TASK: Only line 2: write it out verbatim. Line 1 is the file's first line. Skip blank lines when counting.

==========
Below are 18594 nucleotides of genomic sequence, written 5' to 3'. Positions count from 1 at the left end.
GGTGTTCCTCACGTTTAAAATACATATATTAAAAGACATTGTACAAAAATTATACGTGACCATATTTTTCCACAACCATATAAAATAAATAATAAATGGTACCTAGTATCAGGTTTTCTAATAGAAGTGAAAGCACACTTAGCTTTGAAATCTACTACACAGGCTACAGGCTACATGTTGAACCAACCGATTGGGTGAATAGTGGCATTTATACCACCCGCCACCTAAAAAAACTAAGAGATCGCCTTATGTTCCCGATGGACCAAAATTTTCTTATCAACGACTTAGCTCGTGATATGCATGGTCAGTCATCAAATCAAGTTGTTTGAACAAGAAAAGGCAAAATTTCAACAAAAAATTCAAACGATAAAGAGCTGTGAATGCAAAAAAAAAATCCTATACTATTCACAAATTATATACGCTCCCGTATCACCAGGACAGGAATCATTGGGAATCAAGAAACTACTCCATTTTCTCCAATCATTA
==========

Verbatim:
GGTGTTCCTCACGTTTAAAATACATATATTAAAAGACATTGTACAAAAATTATACGTGACCATATTTTTCCACAACCATATAAAATAAATAATAAATGGTACCTAGTATCAGGTTTTCTAATAGAAGTGAAAGCACACTTAGCTTTGAAATCTACTACACAGGCTACAGGCTACATGTTGAACCAACCGATTGGGTGAATAGTGGCATTTATACCACCCGCCACCTAAAAAAACTAAGAGATCGCCTTATGTTCCCGATGGACCAAAATTTTCTTATCAACGACTTAGCTCGTGATATGCATGGTCAGTCATCAAATCAAGTTGTTTGAACAAGAAAAGGCAAAATTTCAACAAAAAATTCAAACGATAAAGAGCTGTGAATGCAAAAAAAAAATCCTATACTATTCACAAATTATATACGCTCCCGTATCACCAGGACAGGAATCATTGGGAATCAAGAAACTACTCCATTTTCTCCAATCATTA